A typically beautiful piece of letter-carving by the Cardozo-Kindersley Workshop.
Archive for the 'Asides' Category
Following a lovely conversation with two of my dearest friends, I decided to re-read Virginia’s Woolf’s diaries, which I last read over 20 years ago. But when I went to my bookshelves to find them I discovered that Volume (1915-19) was missing. Someone had, er, borrowed it and forgotten to return it. So then I had to get a new (well, used) copy from Amazon before I could start. (It’s important to read them in sequence, I found the first time round.)
Anyway, here I am, immersed in Volume 1, alternately entranced and appalled by her. Here, she is, for example on Saturday 9th January 1915
“On the towpath we met & had to pass a long line of imbeciles. The first was a very tall young man, just queer enough to look twice at, but no more; the second shuffled, & looked aside; & then one realised that every one in that long line was a miserable ineffective shuffling idiotic creature, with no forehead, or no chin, & an imbecile grin, or a wild suspicious stare. It was perfectly horrible. They should certainly be killed.”
This from a woman who herself suffered from intermittent bouts of madness and eventually killed herself.
One big discovery, though, was the extent to which London seemed to have suffered from air raids in WW1. They figure quite a lot in the entries for 1917 and 1918, for example. On Monday 28th January she writes:
“Home I went & there was a raid, of course. The night made it inevitable. [Which probably means that there was no cloud cover.] From 8 to 1.15 we roamed about, between coal hole kitchen bedroom & drawing room. I dont know how much is fear, how much boredom; but the result is uncomfortable most of all, I believe, because one must talk bold and jocular small talk with the servants to ward off hysteria”.
She’s a maddening writer, because her art forces one to overlook her appalling snobbery. I’m pretty sure she would have looked down on me — an engineer, and Irish to boot. And this, the only surviving recording of her voice, tends to confirm this impression. Talk about cut-glass English!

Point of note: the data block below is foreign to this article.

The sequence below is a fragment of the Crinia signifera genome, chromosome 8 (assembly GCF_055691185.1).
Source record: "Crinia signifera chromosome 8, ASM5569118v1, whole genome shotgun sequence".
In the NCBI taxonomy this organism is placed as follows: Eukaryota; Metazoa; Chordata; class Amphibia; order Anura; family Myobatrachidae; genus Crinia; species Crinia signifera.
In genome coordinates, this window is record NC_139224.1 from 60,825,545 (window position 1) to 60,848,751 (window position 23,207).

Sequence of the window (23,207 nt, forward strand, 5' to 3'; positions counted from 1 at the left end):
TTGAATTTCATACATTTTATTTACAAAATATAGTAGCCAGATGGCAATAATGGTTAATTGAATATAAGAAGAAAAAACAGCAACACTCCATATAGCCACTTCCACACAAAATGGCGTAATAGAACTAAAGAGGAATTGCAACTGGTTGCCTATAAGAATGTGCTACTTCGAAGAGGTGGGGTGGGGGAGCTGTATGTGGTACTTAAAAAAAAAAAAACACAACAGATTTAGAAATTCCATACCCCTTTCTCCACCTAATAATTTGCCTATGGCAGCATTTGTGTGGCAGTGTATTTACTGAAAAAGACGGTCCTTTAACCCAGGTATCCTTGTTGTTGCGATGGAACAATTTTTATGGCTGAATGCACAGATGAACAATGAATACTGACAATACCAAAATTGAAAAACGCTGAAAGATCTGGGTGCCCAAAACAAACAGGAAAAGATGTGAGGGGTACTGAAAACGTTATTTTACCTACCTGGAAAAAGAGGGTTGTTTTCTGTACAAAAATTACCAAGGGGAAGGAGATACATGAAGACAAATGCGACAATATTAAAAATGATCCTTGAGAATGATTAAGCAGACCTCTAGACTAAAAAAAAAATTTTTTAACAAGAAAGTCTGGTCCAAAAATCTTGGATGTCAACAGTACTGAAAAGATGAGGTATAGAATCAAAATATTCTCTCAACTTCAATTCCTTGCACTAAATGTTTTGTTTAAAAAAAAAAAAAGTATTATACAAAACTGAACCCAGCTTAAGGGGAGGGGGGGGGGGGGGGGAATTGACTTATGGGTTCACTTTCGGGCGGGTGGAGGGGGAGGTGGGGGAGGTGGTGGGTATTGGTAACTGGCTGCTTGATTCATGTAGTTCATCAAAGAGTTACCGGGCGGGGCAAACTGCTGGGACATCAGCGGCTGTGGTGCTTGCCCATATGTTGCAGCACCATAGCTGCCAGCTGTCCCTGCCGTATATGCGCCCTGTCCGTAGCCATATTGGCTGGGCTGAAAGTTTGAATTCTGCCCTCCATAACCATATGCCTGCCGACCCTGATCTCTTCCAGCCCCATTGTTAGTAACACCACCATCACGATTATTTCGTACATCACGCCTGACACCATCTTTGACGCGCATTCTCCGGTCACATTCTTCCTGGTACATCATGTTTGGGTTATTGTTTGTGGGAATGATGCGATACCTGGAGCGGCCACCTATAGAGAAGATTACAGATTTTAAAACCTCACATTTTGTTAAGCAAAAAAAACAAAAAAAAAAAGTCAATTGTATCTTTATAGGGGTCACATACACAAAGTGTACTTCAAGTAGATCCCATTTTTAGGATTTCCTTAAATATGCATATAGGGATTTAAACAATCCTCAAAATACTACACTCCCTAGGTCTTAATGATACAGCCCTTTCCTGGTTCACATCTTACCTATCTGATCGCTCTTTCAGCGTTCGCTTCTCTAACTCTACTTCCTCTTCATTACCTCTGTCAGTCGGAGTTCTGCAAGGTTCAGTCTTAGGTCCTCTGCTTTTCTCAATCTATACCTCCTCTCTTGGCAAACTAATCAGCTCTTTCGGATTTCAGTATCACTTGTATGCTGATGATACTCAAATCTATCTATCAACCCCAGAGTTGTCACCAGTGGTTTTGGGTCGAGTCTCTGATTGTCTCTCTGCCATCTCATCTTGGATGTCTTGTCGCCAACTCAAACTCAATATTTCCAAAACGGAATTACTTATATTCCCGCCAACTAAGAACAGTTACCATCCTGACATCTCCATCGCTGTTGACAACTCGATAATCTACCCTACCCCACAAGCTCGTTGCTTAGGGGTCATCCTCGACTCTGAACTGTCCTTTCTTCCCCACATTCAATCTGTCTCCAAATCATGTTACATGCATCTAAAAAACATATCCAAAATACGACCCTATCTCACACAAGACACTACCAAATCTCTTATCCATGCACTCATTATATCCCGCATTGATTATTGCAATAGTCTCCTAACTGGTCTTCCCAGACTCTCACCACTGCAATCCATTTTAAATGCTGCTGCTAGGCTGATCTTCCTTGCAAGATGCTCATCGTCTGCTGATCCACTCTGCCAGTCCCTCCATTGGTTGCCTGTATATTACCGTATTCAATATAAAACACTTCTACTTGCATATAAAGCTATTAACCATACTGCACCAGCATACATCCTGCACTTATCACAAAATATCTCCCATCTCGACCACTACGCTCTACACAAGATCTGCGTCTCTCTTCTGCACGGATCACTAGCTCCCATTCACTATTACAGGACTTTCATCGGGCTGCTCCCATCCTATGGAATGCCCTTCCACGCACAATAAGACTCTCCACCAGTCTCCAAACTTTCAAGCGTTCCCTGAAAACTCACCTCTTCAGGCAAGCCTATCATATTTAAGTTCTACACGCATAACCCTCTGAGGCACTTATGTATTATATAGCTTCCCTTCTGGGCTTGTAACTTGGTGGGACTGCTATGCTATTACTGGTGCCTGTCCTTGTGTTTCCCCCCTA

From an interesting contrarian rant by Astro Teller (head of Google X) and Mrs Teller. Both authors are, I believe, the grandchildren of Nobel laureates. Not sure what difference that makes.
The origins of the parenthood religion are obscure, but one of its first manifestations may have been the “baby on board” placards that became popular in the mid-1980s. Nobody would have placed such a sign on a car if it were not already understood by society that the life of a human achieves its peak value at birth and declines thereafter. A toddler is almost as precious as a baby, but a teenager less so, and by the time that baby turns fifty, it seems that nobody cares much anymore if someone crashes into her car. You don’t see a lot of vehicles with placards that read, “Middle-aged accountant on board.”
Oh, and the people of Scotland also vote on whether they want to be independent or not.
(Which makes one wonder what will the “United Kingdom” be called if they vote “yes”. The two candidates I’ve heard so far are fUK — “former UK” — and UK-lite).
- The R&A decided to admit women members.
- The Scots decided that it was still the UK, not the fUK.
… even in the Yorkshire Sculpture Park.
Photograph by Douglas McArthur.
Terrific video I haven’t seen before. Thanks to Dave Winer for the link.
Now that Mark Zuckerberg’s company is worth more than $200 billion — $201.55 billion at the time of this writing … my favorite comparison — now making the rounds on Twitter — is with Russian President Vladimir Putin’s crown jewels, oil producer Rosneft, natural gas monopoly Gazprom and state-owned lender Sberbank. Their combined market cap is $202.3 billion, meaning that Russia’s vaunted energy wealth plus its financial power is worth about as much as a company with 7,000 employees that had just $7.8 billion in sales last year, compared with Gazprom’s $165 billion.
An asteroid just missed Earth. The rock known as Pitbull is 60 feet in diameter—similar to the asteroid that blew up over Russia last year. It was 25,000 miles (40,000 km) away at its closest point, or just beyond the orbit of geostationary satellites.
One of the difficult balancing acts involved in writing about digital technology is how to keep up with it without drinking its Kool-Aid. In that context, I’ve just come on an observation that Walter Benjamin once made about being a critic.
“Criticism is a matter of correct distancing. It was at home in a world where perspectives and prospects counted and where it was still possible to adopt a standpoint. Now things press too urgently on human society.”
He wrote that in 1928. So maybe nothing changes.